Under The Knife.



A short piece about my recent operation, not poetry, more short story!


I’d given up trying to read while waiting on the hospital bed.

I’d been there for about two hours and now the words on the page seemed intent on sealing my eyes shut. Some might say that my choice of reading material was a little inappropriate given the surroundings.

Bram Stoker’s Dracula – A celebration of blood!
What could be more fitting?

Calmly putting down my Kindle and turning onto my side, I stretched my legs out along the full length of the bed and partially closed my eyes. I had no nerves and no fear of the unknown which waited for me just out of sight.

After all, what was the very worst that could happen?
And if it did, I’d never know!

About a quarter past twelve, two female nurses walked across the ward towards my bed. One of the two was slim and dark, the other, slightly shorter and plumper with faded, strawberry blonde hair. It was obvious they were coming in my direction, I could tell by the way they carried themselves and the look on their faces as they scanned the notes on the clipboard that one of them held.

“Mr Detheridge?” said one with a smile.

“Yes,” I said.

“Good, we just need to make sure we have the right one”.

Just then I thought to myself,
“Good luck finding anyone else with my surname in this entire hospital, let alone this one small ward”.

As she leant over to read the details on the white, plastic band secured to my right wrist, the slim, dark nurse asked my name and date of birth, seemingly checking that I knew who I was.

“Well, it seems we are ready for you Mr Detheridge. If you’d like to follow us, we’ll take you down to the anaesthesia room”.

“Be careful how you get off the bed!”.

I gingerly sat up, swung my legs over the side of the bed and slowly stood up, feeling a little light headed. Lying semi-conscious on a hospital bed for any length of time does little for your constitution.

The shorter, plumper of the two nurses then introduced herself.

“I’m Janet and I’ll be staying with you until you go to sleep”, she said in a matter of fact sort of way.

As the three of us walked along the ward, me wearing just a theatre gown and a pair of slippers, it occurred to me how very vulnerable I must appear. With this in mind, I pushed back my shoulders and drew myself to my full height such as it is.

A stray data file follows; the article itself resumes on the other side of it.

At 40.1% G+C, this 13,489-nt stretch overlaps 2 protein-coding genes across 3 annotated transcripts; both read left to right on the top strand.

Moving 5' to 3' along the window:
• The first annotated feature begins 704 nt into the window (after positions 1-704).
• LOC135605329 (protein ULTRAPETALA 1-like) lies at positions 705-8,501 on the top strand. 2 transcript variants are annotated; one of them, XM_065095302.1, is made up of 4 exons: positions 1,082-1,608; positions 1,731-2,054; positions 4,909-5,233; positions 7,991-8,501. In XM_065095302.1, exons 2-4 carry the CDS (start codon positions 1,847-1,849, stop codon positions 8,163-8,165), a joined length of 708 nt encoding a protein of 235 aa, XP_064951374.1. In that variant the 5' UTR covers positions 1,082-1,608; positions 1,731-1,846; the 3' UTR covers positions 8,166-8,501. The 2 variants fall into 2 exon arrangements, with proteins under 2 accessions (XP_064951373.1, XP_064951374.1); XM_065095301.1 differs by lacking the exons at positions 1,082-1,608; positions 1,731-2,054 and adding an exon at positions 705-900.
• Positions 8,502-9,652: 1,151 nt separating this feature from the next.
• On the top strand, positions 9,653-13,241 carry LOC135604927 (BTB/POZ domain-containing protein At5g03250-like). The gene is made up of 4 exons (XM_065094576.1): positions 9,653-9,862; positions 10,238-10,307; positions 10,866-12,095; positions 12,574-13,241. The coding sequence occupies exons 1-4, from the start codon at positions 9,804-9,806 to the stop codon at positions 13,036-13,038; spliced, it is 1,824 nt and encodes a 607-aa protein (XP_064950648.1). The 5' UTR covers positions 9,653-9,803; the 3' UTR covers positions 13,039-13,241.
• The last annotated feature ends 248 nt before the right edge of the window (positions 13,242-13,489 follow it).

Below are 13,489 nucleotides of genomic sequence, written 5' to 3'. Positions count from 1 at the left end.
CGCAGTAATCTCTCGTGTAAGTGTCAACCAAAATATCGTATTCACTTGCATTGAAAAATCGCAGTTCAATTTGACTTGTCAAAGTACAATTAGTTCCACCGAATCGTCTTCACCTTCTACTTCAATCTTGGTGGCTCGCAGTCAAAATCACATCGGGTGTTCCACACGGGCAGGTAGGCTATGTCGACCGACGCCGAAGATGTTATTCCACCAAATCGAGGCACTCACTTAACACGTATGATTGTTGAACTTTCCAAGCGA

“Please follow me,” said Janet as she walked towards the double doors ahead of us. Pushing open one of the doors, I found myself in a relatively small, clinical room containing numerous pieces of unfamiliar medical equipment.

I was met by three theatre nurses, one of whom said
“We’ll just drop this bed down for you, it’s a little narrow so be careful when you get on”. I climbed onto the narrow bed and lay down doing my best to make myself feel comfortable.

After a short period of time, a dark skinned middle aged man entered the room through another door and introduced himself.“Hello Mr Detheridge, I’m Dr Khan. I’ll be looking after you today. I have a medical student here with me, would you mind if he fits the cannula?”

“Hello Mr Detheridge, I’m Dr Khan. I’ll be looking after you today. I have a medical student here with me, would you mind if he fits the cannula?”

“No, carry on”, I said.

Janet firmly took hold of my right wrist with both hands and instructed me to start flexing my fingers.

“This will bring the veins closer to the surface and make them much easier to find”, she said.

Despite this, young medical student seemed to have trouble inserting the cannula and as he persisted, Janet rolled her eyes at him in a disapproving manner. It was then Dr Kahn took charge, seemingly to spare the young medical student any more embarrassment.

“You must make sure that the veins are easily visible”, otherwise you will find it very difficult to properly insert the cannula,” he said, mildly reprimanding the young student.

While placing the oxygen mask on my face, a young, male theatre nurse advised me, “Now just lie back, breathe deeply and try to relax”.

As I did so, I thought I felt the icy touch of the anaesthetic enter through the cannula and slowly creep up my right arm until the darkness took me!

That was the very last thing I remember until I woke up again on the same hospital bed, where earlier I had been reading Bram Stoker’s finest.

A small section of my life, completely blank and now lost forever.

But during that time, I had no consciousness, no awareness, no dreams, no worry, no fear, no pain, no love, no hate, absolutely nothing!

Call me morbid, but recently I have thought to myself, being dead must be just like that!

 

 

Original Dark Poetry.

Copyright © Craig Detheridge.

2015 – 2017.

Under The Knife!

 

For Dark Souls

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